The personal financial burden of cancer for the working-aged population

Am J Manag Care. 2009 Nov;15(11):801-6.


Objective: To present nationally representative estimates of the effect of cancer care on out-of-pocket medical expenditures and lost productivity for the working-aged population.

Study design: Secondary data analysis.

Methods: Pooled data from the Medical Expenditure Panel Survey were used for the analysis. We constructed the following 4 respondent groups for comparison during the analysis period: (1) respondents with no cancer, and (among those who reported having cancer) (2) respondents with active cancer care, (3) respondents with follow-up Cancer care, and (4) respondents with no cancer care. Using regression analysis, we estimated the effect of being in each of the cancer care groups on out-of-pocket medical expenditures, the probability of being employed, and the annual number of workdays missed because of illness or injury.

Results: Being actively treated for cancer increases the mean annual out-of-pocket medical expenditures by $1170 compared with not having cancer. Less intensive cancer care is associated with lower medical expenditures (but still higher than for those without cancer). Respondents undergoing active cancer care were less likely to be employed full-time. Among respondents who were employed, those undergoing active cancer care missed 22.3 more workdays per year than those without cancer.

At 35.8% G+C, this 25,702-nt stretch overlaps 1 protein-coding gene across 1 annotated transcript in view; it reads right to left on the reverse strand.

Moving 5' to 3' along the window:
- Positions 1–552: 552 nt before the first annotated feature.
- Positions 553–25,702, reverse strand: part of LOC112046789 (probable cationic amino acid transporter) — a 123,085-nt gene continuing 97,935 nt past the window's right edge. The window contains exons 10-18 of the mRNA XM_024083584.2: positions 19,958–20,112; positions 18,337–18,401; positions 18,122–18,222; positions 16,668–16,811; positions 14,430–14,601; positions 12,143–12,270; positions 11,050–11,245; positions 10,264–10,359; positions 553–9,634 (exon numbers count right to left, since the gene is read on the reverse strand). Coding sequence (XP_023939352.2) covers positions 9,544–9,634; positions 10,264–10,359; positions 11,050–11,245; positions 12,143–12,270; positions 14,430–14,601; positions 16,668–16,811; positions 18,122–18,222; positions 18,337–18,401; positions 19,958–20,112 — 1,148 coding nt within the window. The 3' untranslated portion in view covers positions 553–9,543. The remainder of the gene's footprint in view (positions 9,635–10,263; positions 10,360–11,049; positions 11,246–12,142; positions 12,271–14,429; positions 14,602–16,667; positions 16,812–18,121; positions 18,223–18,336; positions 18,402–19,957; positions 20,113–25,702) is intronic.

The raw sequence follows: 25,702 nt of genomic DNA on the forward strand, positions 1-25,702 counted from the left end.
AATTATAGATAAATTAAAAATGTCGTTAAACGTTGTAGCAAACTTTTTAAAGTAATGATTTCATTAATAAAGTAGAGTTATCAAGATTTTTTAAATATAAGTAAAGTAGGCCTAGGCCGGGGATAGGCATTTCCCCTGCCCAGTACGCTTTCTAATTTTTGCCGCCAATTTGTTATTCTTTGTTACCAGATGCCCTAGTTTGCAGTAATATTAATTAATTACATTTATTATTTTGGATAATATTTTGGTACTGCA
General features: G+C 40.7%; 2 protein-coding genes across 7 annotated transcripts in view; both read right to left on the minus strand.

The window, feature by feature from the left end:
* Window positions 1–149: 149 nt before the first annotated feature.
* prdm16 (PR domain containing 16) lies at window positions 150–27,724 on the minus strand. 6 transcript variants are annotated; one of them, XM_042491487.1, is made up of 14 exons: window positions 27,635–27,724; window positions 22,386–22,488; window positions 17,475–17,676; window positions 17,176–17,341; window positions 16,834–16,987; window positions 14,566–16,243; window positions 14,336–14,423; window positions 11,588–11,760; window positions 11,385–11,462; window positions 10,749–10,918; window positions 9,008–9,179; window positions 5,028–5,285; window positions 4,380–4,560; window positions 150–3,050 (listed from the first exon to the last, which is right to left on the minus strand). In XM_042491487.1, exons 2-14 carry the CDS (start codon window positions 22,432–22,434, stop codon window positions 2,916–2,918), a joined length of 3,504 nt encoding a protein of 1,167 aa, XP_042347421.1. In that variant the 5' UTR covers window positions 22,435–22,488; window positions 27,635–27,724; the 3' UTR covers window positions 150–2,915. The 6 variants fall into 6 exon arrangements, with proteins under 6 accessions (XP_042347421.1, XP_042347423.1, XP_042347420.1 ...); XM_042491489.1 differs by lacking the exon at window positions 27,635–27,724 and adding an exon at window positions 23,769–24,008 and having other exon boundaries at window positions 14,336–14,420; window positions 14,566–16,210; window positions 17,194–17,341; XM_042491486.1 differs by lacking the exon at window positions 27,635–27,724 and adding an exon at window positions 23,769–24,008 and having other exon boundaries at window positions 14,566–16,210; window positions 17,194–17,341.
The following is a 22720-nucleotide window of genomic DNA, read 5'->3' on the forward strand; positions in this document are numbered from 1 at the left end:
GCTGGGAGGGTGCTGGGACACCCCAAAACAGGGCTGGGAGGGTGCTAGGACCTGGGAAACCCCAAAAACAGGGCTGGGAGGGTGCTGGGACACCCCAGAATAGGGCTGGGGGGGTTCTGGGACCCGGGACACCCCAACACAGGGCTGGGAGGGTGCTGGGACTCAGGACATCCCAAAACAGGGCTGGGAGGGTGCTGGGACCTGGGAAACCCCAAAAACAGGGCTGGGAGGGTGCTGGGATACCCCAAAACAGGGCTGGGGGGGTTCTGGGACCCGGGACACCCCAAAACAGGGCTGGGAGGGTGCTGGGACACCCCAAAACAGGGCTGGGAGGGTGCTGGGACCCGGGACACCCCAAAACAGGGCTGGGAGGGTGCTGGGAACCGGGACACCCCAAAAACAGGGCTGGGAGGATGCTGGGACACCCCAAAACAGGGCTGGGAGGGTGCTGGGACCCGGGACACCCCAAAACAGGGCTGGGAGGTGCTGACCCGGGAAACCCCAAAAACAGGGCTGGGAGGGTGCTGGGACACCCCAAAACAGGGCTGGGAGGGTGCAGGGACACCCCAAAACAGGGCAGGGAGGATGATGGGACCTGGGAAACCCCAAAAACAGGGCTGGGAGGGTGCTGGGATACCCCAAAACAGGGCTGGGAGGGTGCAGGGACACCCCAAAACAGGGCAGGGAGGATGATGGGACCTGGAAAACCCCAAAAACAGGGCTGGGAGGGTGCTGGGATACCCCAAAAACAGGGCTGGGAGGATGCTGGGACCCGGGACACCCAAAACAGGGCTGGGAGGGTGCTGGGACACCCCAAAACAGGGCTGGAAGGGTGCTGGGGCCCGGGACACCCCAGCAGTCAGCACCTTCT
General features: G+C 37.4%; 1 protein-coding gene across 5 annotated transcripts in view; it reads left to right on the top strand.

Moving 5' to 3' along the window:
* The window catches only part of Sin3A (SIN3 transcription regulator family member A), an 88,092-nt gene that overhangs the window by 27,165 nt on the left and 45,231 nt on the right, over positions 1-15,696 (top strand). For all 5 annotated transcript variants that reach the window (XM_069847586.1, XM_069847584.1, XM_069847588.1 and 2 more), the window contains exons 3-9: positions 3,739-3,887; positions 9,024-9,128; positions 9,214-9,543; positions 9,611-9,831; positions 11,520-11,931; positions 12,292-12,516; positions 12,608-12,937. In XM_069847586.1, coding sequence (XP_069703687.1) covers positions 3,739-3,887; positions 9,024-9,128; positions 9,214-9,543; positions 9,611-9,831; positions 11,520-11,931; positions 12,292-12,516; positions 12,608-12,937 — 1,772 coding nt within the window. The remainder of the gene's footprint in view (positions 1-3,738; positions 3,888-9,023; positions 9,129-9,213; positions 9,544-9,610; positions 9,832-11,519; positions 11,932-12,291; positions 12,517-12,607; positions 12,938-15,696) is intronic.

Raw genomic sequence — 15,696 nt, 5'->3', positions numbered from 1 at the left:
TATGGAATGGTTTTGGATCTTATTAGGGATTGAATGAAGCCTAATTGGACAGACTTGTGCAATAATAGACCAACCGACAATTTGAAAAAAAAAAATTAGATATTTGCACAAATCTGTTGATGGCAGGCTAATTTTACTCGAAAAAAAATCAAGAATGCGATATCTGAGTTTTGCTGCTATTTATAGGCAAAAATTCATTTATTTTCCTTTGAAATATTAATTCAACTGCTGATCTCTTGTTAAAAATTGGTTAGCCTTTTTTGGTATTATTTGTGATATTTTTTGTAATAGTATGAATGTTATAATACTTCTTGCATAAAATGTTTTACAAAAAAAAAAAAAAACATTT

Conclusion: Changes to the health system need to consider not only how to reduce inappropriate medical utilization but also how to ensure that those diagnosed as having cancer and other serious medical conditions will not be doubly burdened with poor health and high medical expenditures.

Publication types

  • Meta-Analysis
  • Research Support, U.S. Gov't, P.H.S.

MeSH terms

  • Absenteeism
  • Adult
  • Cost of Illness*
  • Employment / statistics & numerical data
  • Female
  • Health Expenditures / statistics & numerical data*
  • Health Surveys
  • Humans
  • Male
  • Middle Aged
  • Neoplasms / economics*
  • Regression Analysis
  • United States